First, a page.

Guttural Pouch Mycosis
Man, fungus really does like to cause problems for horses, from eyes to wounds to their guttural pouches. No matter the form, fungus is one of the most difficult and potentially deadly organisms that horses are up against. When a horse’s guttural pouch(es) becomes infected with a fungal organism, it attaches itself to the top of the guttural pouch, going undetected. Once attached there, it eats its way through the thin lining and attacks the nerves and arteries. Since the fungi go undetected and do not fill the guttural pouch like empyema does, clinical symptoms occur very rapidly and can be dramatic.
One of the most common symptoms of guttural pouch mycosis is bleeding from the nostrils. It can range from a trickle to profuse bleeding, which can quickly result in the horse’s death. If the fungal organism affects the nerves in the guttural pouches, mild to severe symptoms may occur. Mild symptoms typically resolve, however, severe symptoms can lead to respiratory distress, trouble swallowing, and other life-threatening problems that are nearly impossible to recover from. And I thought diabetes was a pain to deal with!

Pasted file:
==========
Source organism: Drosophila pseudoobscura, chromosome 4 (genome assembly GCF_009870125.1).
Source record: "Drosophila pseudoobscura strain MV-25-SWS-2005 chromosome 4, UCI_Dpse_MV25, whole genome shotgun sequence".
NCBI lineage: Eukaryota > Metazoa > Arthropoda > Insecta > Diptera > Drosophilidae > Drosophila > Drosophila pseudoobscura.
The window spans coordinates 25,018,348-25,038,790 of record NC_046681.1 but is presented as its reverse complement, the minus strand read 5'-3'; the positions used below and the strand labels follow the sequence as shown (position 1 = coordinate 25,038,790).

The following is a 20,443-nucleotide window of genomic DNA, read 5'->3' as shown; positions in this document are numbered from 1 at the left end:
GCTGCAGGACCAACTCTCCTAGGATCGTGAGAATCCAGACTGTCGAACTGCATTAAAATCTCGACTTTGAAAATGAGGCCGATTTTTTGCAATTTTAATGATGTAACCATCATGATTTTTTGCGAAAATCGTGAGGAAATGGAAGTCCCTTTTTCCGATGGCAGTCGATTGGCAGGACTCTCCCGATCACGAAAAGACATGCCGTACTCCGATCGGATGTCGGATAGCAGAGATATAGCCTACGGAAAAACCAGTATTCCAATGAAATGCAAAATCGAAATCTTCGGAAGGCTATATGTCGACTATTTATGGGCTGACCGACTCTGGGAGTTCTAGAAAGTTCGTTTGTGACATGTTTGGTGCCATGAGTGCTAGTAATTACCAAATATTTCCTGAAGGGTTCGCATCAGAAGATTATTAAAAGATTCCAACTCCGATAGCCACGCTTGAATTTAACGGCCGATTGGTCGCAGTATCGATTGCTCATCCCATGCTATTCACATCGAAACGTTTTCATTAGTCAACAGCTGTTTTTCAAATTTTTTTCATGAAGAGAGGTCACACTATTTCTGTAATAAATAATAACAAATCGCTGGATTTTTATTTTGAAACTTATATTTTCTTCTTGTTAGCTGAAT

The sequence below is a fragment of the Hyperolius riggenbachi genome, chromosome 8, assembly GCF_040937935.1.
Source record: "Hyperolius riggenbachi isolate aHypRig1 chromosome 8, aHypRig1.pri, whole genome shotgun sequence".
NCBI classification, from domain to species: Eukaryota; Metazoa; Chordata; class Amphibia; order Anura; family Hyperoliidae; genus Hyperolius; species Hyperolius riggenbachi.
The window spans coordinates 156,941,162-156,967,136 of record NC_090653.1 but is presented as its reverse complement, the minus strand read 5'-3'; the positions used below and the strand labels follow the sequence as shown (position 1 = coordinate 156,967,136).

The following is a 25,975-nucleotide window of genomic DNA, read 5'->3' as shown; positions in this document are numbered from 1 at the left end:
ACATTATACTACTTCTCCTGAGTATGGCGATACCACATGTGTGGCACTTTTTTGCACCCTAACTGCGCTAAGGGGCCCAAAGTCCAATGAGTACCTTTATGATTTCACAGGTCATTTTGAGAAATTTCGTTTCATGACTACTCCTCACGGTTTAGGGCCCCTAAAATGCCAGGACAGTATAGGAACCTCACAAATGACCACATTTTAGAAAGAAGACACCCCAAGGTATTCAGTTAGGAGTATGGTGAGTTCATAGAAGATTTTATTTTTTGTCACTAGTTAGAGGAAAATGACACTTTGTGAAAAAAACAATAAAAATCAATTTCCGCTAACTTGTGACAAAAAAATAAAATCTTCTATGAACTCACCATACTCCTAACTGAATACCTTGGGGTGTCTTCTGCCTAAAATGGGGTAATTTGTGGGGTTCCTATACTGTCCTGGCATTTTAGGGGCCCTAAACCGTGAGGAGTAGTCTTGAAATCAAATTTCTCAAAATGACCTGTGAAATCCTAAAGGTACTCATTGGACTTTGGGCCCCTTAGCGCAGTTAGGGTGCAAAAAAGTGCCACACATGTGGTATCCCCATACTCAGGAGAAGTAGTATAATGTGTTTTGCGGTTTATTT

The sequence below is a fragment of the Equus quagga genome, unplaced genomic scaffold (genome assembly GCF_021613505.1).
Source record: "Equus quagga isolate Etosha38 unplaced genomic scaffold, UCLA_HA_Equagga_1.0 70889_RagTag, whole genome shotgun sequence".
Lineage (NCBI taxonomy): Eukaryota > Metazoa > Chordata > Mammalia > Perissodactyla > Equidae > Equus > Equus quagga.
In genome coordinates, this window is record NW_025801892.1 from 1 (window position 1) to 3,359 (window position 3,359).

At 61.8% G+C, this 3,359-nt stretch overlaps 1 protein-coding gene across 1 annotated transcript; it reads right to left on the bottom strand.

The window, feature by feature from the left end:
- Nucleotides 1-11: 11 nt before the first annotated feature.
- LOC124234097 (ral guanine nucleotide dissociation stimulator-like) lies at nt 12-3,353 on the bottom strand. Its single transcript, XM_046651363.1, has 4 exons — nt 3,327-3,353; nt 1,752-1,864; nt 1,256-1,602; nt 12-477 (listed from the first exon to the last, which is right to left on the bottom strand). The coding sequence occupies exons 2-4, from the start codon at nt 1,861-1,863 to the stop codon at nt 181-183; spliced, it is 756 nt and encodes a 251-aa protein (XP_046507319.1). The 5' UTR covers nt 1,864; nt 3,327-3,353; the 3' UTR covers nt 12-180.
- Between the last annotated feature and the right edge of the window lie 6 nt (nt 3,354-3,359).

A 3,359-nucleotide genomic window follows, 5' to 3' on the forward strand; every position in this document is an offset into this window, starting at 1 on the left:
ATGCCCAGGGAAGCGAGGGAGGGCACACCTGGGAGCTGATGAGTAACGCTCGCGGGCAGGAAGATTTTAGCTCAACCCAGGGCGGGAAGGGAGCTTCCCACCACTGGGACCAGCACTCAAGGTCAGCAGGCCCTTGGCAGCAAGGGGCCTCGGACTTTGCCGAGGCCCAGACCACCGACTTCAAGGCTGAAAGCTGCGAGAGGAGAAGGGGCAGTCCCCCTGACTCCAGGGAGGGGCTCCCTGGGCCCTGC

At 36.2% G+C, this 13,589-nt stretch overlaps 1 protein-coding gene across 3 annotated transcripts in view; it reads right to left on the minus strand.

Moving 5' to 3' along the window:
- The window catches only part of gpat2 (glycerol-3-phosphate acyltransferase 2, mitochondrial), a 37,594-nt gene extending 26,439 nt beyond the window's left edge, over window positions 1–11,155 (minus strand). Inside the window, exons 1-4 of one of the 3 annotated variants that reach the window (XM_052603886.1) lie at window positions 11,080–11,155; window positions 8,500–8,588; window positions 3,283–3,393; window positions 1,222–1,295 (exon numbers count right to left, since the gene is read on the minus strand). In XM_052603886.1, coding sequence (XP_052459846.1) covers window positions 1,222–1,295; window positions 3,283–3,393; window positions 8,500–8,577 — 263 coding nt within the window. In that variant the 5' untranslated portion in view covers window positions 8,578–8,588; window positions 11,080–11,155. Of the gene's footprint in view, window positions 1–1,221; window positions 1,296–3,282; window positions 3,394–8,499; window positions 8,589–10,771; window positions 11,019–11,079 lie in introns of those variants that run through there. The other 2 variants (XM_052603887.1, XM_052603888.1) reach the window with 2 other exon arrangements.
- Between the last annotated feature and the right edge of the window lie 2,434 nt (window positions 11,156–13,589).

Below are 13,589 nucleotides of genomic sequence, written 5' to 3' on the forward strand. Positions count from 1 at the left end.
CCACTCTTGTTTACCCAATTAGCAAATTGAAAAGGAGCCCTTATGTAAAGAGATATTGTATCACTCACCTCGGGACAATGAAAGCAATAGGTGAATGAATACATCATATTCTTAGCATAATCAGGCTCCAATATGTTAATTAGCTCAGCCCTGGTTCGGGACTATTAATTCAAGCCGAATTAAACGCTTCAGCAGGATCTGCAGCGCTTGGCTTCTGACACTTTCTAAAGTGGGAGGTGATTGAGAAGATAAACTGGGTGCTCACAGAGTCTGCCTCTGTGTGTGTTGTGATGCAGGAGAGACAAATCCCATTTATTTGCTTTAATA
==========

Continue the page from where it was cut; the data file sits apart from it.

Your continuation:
Guttural Pouch Tympany
As if horses were not already poorly designed, they can also develop a congenital problem associated with their guttural pouches called guttural pouch tympany. This affects foals very shortly after birth. Their guttural pouches fill with air that’s unable to escape. Oftentimes they can look like adorable little chipmunks (well, BIG little chipmunks). Usually, guttural pouch tympany does not cause major issues, but it can occasionally lead to difficulty swallowing and breathing. The only way to correct this problem is with surgical intervention. Of course, it can never be an easy fix with horses. They always have to make things as difficult as they can.